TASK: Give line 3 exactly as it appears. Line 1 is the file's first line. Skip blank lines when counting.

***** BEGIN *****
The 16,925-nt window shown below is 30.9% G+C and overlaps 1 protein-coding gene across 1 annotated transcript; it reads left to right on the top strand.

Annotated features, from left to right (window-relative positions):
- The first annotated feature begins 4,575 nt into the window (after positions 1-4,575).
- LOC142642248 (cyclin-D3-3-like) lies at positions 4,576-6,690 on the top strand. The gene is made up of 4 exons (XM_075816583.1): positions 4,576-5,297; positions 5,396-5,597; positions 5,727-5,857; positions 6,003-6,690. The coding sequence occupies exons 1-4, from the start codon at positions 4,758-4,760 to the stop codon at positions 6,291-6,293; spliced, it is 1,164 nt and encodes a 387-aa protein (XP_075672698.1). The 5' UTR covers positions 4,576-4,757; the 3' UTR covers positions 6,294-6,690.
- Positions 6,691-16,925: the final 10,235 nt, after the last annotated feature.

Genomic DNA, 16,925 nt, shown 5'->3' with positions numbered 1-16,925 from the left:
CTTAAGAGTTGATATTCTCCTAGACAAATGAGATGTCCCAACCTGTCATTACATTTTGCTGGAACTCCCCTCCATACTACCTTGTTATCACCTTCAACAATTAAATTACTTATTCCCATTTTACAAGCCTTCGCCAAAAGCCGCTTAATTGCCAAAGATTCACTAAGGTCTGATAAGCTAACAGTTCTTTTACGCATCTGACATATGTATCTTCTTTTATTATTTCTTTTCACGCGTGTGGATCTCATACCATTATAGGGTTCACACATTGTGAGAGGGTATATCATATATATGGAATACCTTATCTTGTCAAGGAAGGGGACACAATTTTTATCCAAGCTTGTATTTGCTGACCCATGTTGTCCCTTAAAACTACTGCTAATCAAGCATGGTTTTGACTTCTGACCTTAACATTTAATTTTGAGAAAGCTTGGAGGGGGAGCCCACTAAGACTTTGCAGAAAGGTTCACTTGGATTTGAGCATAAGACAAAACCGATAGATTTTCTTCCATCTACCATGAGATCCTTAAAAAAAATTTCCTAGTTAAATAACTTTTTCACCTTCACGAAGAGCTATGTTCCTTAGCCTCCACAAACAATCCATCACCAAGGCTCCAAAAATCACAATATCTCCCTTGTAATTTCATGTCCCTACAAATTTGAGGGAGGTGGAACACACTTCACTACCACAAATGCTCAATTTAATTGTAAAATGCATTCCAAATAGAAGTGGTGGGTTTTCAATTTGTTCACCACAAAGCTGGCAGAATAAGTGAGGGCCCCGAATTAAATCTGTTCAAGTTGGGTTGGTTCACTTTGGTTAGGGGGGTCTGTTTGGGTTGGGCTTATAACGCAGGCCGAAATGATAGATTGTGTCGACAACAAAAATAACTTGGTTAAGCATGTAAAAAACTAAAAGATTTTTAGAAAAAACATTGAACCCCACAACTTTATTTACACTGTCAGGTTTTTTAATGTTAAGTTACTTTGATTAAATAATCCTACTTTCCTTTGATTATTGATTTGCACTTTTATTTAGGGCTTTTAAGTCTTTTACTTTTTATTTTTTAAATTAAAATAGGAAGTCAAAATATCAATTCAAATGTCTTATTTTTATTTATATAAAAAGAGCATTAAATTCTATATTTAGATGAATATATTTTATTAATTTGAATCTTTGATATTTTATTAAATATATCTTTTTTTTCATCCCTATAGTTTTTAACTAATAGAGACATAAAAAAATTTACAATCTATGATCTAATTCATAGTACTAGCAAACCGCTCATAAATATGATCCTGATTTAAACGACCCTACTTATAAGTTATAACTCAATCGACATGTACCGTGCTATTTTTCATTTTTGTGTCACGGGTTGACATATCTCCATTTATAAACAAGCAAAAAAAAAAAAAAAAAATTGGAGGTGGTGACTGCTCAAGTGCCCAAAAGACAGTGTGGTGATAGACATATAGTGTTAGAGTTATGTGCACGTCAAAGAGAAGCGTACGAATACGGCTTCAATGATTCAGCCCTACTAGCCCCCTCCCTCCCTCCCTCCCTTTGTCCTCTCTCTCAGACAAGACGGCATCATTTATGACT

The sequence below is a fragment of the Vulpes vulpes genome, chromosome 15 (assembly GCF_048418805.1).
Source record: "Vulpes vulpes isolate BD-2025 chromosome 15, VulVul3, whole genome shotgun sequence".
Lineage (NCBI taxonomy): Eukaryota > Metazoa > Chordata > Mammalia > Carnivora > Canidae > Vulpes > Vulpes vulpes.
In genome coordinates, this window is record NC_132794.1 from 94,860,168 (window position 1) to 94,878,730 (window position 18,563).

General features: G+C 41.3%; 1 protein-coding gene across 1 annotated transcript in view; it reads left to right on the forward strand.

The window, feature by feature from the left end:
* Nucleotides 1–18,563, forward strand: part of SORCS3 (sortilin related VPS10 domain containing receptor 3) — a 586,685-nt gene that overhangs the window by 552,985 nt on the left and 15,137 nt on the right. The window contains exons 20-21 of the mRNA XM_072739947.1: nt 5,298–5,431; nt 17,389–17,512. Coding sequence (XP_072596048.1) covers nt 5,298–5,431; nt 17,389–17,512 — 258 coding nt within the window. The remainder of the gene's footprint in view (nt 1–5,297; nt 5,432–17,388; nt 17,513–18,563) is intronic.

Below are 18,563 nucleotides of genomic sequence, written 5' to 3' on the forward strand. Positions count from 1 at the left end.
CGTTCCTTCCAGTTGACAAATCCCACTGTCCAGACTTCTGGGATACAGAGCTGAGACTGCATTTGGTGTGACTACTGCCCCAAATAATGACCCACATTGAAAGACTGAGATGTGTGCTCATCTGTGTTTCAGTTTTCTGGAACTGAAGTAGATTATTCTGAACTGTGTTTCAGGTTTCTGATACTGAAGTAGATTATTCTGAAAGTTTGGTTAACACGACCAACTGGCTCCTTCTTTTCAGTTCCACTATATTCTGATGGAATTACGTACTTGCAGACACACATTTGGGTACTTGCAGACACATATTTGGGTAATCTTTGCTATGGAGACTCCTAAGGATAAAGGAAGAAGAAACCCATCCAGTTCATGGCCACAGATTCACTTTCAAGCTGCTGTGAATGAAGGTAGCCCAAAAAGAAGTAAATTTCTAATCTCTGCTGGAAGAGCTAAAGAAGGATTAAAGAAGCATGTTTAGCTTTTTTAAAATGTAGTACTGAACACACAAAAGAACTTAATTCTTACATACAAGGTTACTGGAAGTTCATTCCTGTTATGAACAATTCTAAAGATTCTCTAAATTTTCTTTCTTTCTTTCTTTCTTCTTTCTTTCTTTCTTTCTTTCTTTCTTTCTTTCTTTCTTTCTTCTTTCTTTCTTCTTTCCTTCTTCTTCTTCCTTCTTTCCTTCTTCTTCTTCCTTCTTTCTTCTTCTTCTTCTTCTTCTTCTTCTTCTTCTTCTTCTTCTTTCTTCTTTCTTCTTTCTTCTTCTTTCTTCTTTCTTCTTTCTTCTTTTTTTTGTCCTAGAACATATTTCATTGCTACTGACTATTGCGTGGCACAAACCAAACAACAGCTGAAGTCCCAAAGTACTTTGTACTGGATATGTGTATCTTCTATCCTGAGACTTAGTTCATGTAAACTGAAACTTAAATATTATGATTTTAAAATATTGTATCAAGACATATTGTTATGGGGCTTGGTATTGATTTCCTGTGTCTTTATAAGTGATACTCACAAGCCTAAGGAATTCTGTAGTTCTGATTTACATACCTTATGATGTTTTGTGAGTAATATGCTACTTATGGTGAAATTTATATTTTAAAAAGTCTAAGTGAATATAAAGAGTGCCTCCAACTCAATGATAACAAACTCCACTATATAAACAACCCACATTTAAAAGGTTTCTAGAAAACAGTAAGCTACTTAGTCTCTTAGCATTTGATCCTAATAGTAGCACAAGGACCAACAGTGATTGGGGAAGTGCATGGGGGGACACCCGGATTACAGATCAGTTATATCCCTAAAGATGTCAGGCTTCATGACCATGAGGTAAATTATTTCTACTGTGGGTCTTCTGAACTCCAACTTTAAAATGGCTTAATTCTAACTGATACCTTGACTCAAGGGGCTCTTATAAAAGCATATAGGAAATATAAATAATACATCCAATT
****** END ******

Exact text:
- The first annotated feature begins 4,575 nt into the window (after positions 1-4,575).